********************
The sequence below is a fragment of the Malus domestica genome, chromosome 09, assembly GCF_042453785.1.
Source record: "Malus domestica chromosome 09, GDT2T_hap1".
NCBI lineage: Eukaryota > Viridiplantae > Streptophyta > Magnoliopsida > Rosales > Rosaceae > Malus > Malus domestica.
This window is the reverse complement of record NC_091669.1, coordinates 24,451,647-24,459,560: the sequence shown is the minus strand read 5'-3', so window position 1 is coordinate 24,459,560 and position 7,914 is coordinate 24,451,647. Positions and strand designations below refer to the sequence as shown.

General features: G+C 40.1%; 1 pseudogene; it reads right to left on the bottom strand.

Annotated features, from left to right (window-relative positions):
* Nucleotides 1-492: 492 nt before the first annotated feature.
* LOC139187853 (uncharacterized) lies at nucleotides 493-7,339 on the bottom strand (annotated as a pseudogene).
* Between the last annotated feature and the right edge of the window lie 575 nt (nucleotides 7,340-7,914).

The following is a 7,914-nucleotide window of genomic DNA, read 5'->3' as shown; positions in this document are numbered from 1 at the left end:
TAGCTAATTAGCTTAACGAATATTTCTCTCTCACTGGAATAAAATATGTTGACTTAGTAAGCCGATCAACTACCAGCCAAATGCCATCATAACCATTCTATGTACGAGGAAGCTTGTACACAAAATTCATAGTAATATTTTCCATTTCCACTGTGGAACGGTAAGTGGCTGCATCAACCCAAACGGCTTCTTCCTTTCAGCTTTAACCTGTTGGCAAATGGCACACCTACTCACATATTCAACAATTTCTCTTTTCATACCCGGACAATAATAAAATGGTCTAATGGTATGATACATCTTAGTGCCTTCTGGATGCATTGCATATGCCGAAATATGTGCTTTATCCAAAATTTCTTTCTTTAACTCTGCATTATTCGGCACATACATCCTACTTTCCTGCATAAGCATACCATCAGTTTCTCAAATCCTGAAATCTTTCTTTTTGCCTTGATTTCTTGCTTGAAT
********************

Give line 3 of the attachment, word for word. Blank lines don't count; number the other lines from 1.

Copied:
NCBI lineage: Eukaryota > Viridiplantae > Streptophyta > Magnoliopsida > Rosales > Rosaceae > Malus > Malus domestica.